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UK can exist outside EU - JCB chief

Published 18/05/2015

JCB has been helped by a construction boom in the UK
JCB has been helped by a construction boom in the UK

The boss of building equipment firm JCB has backed the idea of Britain leaving the European Union, saying the country could exist "peacefully and sensibly" on its own.

Lord Bamford's comments to the BBC - which are at odds with sentiments expressed by a number of other business leaders - come after Prime Minister David Cameron pledged to hold an in/out referendum on membership by the end of 2017.

The remarks came as the family-held firm posted annual earnings for 2014 down 3.2% to £303 million as revenues slipped 6.3% to £2.5 billion.

Lord Bamford, a Tory donor, told BBC Midlands Today: "We are the fifth or sixth largest economy in the world. We could exist on our own - peacefully and sensibly."

He said an exit would enable the UK to "negotiate as our country rather than being one of 28 nations".

JCB chief executive Graeme Macdonald told a newspaper that Britain should leave the EU unless it reforms, playing down fears that an exit could hit exports to the Continent.

He told the Guardian: "I really don't think it would make a blind bit of difference to trade with Europe (if the UK left an unreformed EU).

"There has been far too much scaremongering about things like jobs. I don't think it's in anyone's interest to stop trade. I don't think we or Brussels will put up trade barriers."

He said red tape and bureaucracy must be reduced, describing some of it as costly and "quite frankly ridiculous".

"Whether that means renegotiating or exiting, I don't think it can carry on as it is. It's a burden on our business and it's easier selling to North America than to Europe sometimes," Mr Macdonald said.

The comments are at odds with those of some other business leaders.

Following the Tory election victory, CBI director-general John Cridland said: "The majority of businesses want to stay in a reformed European Union which opens up the world's largest market of 500 million consumers."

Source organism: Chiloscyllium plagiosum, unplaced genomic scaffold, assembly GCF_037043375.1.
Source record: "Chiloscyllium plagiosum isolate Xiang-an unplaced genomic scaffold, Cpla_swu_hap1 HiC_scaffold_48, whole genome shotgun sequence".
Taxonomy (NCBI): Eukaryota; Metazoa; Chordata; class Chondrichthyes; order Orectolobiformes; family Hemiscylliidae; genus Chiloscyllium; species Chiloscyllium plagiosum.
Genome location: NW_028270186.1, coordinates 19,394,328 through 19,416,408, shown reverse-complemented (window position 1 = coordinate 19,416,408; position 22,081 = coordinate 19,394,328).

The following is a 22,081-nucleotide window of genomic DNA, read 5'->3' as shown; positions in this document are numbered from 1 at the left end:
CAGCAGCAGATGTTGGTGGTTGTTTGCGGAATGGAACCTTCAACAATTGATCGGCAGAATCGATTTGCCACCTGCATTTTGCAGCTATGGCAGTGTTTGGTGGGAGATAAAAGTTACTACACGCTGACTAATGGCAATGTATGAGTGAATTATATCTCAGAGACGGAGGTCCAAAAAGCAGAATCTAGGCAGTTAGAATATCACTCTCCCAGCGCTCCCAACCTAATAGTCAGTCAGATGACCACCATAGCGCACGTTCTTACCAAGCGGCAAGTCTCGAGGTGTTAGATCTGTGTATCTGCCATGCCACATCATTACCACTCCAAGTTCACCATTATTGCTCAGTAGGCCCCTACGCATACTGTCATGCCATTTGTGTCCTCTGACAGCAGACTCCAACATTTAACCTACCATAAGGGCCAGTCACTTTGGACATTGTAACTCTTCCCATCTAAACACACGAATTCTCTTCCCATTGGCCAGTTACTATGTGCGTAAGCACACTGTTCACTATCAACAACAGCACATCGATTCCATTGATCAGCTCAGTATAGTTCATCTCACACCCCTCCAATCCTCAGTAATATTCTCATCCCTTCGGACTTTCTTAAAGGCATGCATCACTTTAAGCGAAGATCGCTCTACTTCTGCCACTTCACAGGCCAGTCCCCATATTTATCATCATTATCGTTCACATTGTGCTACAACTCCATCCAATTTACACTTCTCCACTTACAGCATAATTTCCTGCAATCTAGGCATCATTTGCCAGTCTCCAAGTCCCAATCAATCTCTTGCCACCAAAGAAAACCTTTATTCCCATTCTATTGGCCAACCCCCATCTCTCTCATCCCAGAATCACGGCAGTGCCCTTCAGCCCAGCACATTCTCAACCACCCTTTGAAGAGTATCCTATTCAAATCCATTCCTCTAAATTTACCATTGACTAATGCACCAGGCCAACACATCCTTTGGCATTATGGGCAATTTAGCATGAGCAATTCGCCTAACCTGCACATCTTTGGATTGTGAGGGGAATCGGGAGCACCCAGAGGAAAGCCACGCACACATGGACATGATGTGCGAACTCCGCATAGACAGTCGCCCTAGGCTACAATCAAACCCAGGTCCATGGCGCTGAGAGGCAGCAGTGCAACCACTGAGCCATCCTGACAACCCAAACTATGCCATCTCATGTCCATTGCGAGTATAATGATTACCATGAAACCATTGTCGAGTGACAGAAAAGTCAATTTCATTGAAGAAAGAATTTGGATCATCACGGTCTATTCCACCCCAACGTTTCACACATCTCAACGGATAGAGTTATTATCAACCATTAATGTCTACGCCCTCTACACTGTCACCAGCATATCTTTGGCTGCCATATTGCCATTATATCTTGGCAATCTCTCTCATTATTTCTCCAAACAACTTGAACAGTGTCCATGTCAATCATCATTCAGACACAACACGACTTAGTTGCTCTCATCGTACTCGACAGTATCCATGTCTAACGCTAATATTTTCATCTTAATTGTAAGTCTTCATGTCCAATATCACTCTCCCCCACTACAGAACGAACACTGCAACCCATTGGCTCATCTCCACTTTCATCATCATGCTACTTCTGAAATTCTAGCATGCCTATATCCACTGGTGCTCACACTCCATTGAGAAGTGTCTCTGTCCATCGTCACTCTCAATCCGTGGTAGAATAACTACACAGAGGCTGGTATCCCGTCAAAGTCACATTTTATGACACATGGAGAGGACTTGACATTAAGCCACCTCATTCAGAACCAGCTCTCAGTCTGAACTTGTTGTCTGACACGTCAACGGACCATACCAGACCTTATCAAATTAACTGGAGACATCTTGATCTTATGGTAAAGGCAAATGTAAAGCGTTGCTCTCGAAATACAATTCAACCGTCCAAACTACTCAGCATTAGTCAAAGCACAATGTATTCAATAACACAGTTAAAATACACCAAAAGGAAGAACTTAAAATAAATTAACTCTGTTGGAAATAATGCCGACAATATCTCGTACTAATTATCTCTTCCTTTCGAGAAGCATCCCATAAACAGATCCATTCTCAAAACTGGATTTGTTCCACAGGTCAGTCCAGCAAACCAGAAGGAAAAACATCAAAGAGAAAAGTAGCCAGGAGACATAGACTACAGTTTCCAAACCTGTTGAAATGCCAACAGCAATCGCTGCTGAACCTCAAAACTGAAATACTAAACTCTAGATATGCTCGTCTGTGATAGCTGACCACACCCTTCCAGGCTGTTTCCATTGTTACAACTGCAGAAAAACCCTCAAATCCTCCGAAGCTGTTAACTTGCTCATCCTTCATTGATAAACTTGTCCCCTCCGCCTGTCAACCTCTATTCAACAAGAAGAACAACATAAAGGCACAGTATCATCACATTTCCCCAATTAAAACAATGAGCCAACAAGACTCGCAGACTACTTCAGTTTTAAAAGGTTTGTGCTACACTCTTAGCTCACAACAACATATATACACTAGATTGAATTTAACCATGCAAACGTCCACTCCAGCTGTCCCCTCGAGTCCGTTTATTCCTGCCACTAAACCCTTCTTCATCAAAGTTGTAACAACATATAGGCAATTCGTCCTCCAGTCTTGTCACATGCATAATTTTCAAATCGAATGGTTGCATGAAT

In March, Sir Martin Sorrell, boss of advertising giant WPP, warned of the uncertainty that could be created in a run-up to a referendum, citing the importance of trade with Europe.

He said: "Reform it from within. It would be best to be inside the tent rather than outside the tent."

JCB's annual results showed the effect of slowing economies, lower oil prices and geopolitical unrest in developing nations were partly offset by a construction boom in the UK.

The 69-year-old Staffordshire-based firm said the construction equipment market in Brazil dropped by 17% last year, Russia fell by 27%, India by almost 15% and China by 17%. Markets in the UK jumped by 30% and lifted by 13% in the US.

Lord Bamford said: "For different reasons each of the Bric markets - of Brazil, Russia, India and China - were sharply down in 2014.

"However, the broad spread of our business enabled us to benefit from better conditions in North America, Western Europe and particularly the UK."

The firm, which employs 12,500 staff, sells heavy digging machines in more than 120 countries.

Lord Bamford added: "Global market uncertainty has continued into 2015, though our home market of the UK remains a rare bright spot."

The business said it had created 2,000 jobs at its 11 UK plants since 2010, adding that it was currently increasing production capacity at its head office complex in Staffordshire.

It is also building a new 25 million euro (£18 million) head office site at its German business, and last year it opened a 70,000 sq ft factory in Jaipur in India which cost £62 million.

JCB said Europe - including Russia but excluding the UK - accounted for 29% of its business.

Today's remarks were seized upon by campaign group Business For Britain, which said the intervention showed business was split on the EU.

Chief executive Matthew Elliott said: "Real business leaders and entrepreneurs are not slavish to the European project - they recognise that either sticking with the status quo or accepting piecemeal reforms would be the worst of all worlds for Britain.

"Polling shows that business leaders want a looser, trade-based relationship with the EU, including the ability to move forward quickly with free trade deals with the rest of the world.

"It's vital that those involved in the renegotiation process recognise that they have a strong mandate from the general election to secure these fundamental reforms. The Prime Minister is in a very strong position in these negotiations."

But Chuka Umunna, the shadow business secretary who last week withdrew from a Labour leadership bid, wrote on Twitter: "JCB doesn't speak for UK business on the EU. Of course we must reform it but ... many others say we must stay in."

Ukip industry spokesman and MEP Roger Helmer said: "This blows out of the water the commonly-held assertion that the UK needs to be in the EU to trade internationally when quite the contrary is true.

"As an example of a big player and a globally-trading UK business, JCB demonstrates that we should be looking beyond the limiting, outmoded Eurocentric model and freeing ourselves from regulation to do business around the world.

"He is absolutely right to remind everyone that the UK is the sixth-largest global economy and can exist, indeed thrive, beyond the shackles of Brussels and must seek to do so in order to be future-proof and to prosper.

"JCB is one of the most prominent companies to support British exit, but it should be borne in mind that under the banner of Business for Britain, many other big companies have come out against ongoing membership of the EU."

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